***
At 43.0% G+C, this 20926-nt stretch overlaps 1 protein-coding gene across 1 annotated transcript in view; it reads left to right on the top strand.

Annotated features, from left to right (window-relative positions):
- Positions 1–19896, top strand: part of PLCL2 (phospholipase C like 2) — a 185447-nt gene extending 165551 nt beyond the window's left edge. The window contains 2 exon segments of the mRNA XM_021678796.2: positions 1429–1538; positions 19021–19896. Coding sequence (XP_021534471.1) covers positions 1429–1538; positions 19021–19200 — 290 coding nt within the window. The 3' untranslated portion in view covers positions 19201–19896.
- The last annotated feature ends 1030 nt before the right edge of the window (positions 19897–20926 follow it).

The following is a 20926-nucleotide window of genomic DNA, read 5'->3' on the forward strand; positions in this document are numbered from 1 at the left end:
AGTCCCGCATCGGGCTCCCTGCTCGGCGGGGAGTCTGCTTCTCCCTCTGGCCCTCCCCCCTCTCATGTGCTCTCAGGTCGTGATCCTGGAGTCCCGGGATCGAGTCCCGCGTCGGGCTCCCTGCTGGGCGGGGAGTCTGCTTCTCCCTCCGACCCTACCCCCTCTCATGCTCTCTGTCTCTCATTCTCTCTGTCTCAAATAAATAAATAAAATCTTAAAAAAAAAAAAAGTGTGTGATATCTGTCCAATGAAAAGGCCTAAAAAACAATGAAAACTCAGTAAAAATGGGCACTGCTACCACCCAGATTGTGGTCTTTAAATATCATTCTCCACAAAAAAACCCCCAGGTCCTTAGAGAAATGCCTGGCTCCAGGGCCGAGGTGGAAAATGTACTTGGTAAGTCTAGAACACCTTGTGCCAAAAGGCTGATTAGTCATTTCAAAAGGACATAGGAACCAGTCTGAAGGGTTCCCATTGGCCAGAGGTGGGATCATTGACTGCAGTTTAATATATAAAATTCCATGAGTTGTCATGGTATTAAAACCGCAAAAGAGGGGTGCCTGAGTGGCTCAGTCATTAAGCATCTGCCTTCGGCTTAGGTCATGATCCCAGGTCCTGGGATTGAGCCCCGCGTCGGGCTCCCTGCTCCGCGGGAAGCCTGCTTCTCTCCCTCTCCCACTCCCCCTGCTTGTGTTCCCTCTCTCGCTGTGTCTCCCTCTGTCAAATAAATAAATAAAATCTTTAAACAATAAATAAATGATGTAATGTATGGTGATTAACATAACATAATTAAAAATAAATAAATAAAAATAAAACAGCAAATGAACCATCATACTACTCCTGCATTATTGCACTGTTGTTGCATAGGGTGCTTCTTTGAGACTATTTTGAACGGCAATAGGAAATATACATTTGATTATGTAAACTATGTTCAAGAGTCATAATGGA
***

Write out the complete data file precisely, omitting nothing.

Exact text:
At 43.0% G+C, this 20926-nt stretch overlaps 1 protein-coding gene across 1 annotated transcript in view; it reads left to right on the top strand.

Annotated features, from left to right (window-relative positions):
- Positions 1–19896, top strand: part of PLCL2 (phospholipase C like 2) — a 185447-nt gene extending 165551 nt beyond the window's left edge. The window contains 2 exon segments of the mRNA XM_021678796.2: positions 1429–1538; positions 19021–19896. Coding sequence (XP_021534471.1) covers positions 1429–1538; positions 19021–19200 — 290 coding nt within the window. The 3' untranslated portion in view covers positions 19201–19896.
- The last annotated feature ends 1030 nt before the right edge of the window (positions 19897–20926 follow it).

The following is a 20926-nucleotide window of genomic DNA, read 5'->3' on the forward strand; positions in this document are numbered from 1 at the left end:
AGTCCCGCATCGGGCTCCCTGCTCGGCGGGGAGTCTGCTTCTCCCTCTGGCCCTCCCCCCTCTCATGTGCTCTCAGGTCGTGATCCTGGAGTCCCGGGATCGAGTCCCGCGTCGGGCTCCCTGCTGGGCGGGGAGTCTGCTTCTCCCTCCGACCCTACCCCCTCTCATGCTCTCTGTCTCTCATTCTCTCTGTCTCAAATAAATAAATAAAATCTTAAAAAAAAAAAAAGTGTGTGATATCTGTCCAATGAAAAGGCCTAAAAAACAATGAAAACTCAGTAAAAATGGGCACTGCTACCACCCAGATTGTGGTCTTTAAATATCATTCTCCACAAAAAAACCCCCAGGTCCTTAGAGAAATGCCTGGCTCCAGGGCCGAGGTGGAAAATGTACTTGGTAAGTCTAGAACACCTTGTGCCAAAAGGCTGATTAGTCATTTCAAAAGGACATAGGAACCAGTCTGAAGGGTTCCCATTGGCCAGAGGTGGGATCATTGACTGCAGTTTAATATATAAAATTCCATGAGTTGTCATGGTATTAAAACCGCAAAAGAGGGGTGCCTGAGTGGCTCAGTCATTAAGCATCTGCCTTCGGCTTAGGTCATGATCCCAGGTCCTGGGATTGAGCCCCGCGTCGGGCTCCCTGCTCCGCGGGAAGCCTGCTTCTCTCCCTCTCCCACTCCCCCTGCTTGTGTTCCCTCTCTCGCTGTGTCTCCCTCTGTCAAATAAATAAATAAAATCTTTAAACAATAAATAAATGATGTAATGTATGGTGATTAACATAACATAATTAAAAATAAATAAATAAAAATAAAACAGCAAATGAACCATCATACTACTCCTGCATTATTGCACTGTTGTTGCATAGGGTGCTTCTTTGAGACTATTTTGAACGGCAATAGGAAATATACATTTGATTATGTAAACTATGTTCAAGAGTCATAATGGA